A second corollary of post-modern interpretation is that texts do not have meaning, rather meaning is arrived at through an interaction of reader, text, and context. On this construal, the reader is an active reader who is a maker of meaning, while the text is a passive and neutral object that can be molded in various ways like play dough. Wrong, and especially wrong when it comes to the Bible, but it would also be wrong if we are dealing with secular literature as well.

Texts have meanings given to them by their authors, and as such they make an impact upon the reader, and frankly it is the height of arrogance to say that we have a right to tell the text what it means, or a right to construe it however our fancy suggests. Especially when we are dealing with the Bible this amounts to a flat denial that the Bible is a ‘revelation’ of God’s meaning to us, penetrating our sinful human natures with the aid of the work of the Holy Spirit.

Of course it is true that readers are active, if they are not half asleep when they read and they bring their own interests to the readers. Obviously this is true. The question is whether this truth is all there is to say about reading, and the answer is no, and the reason the answer is no is because: 1) the text itself has a meaning which confronts the reader with a challenge, and 2) the reader, (unless they are mentally ill or delusional or on drugs or deliberately obscurantist preferring their own brand of ignorance to any sort of enlightenment) does have the capacity for some objectivity in their reading of the text, especially if they do not do it alone, but in concert with other readers of the text.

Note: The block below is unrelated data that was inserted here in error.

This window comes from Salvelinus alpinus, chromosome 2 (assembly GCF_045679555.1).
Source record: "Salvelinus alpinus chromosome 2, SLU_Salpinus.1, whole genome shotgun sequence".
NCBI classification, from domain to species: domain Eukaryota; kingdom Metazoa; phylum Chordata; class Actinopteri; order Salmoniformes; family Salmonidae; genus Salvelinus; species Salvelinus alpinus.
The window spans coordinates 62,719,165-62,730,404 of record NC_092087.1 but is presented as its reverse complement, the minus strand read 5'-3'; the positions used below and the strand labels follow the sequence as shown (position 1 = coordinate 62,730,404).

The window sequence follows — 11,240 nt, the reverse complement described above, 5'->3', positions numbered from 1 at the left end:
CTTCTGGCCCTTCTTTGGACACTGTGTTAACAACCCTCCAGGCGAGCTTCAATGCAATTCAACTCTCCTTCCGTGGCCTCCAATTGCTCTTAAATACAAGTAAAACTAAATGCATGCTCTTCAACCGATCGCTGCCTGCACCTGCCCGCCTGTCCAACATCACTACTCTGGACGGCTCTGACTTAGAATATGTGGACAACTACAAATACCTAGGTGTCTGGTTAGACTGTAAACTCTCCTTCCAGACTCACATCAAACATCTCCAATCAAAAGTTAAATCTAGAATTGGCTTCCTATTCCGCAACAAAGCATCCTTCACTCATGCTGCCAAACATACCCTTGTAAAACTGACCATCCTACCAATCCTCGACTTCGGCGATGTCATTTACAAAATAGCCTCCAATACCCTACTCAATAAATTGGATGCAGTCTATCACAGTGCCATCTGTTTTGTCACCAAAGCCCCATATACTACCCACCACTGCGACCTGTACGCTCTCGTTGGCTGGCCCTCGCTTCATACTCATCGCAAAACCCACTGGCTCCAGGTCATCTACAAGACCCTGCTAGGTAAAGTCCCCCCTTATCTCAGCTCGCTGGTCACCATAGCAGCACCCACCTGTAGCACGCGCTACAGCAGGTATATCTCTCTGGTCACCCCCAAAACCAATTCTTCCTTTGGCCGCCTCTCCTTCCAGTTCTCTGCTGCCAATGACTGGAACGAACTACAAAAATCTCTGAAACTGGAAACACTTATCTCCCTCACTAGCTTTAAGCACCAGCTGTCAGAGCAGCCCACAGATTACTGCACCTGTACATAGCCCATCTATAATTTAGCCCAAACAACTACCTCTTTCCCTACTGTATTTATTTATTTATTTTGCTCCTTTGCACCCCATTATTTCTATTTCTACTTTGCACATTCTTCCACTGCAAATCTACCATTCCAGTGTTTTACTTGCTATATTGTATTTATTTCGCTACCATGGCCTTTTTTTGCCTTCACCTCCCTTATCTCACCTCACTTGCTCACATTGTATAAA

I find it rather hilarious when some from the school of ‘reader-response’ criticism begin to complain about the reviews of their books using the phrase “but that is not what I meant…..”. In essence, they are being self-contradictory, because they are supposed to be the people who think that meaning happens in the encounter and it hasn’t been encoded by the author, and so the author has no right to complain about misunderstanding as he wasn’t making any truth claims or historical claims with words. The cry “I’ve been misunderstood” implies a very different theory of meaning than the one assumed in post-modernism, and a far better one.

Here is a basic philsophical maxim worth remembering and abiding by—- any theory of meaning that is inherently self-contradictory cannot be a true theory of meaning. Reality and the encounter with objective reality will eventually ‘out’ such a theory and show its folly and errors. For a more helpful approach see for example K.J. Vanhoozer’s helpful book Is there a Meaning in this Text?'(2009) or my The Living Word of God.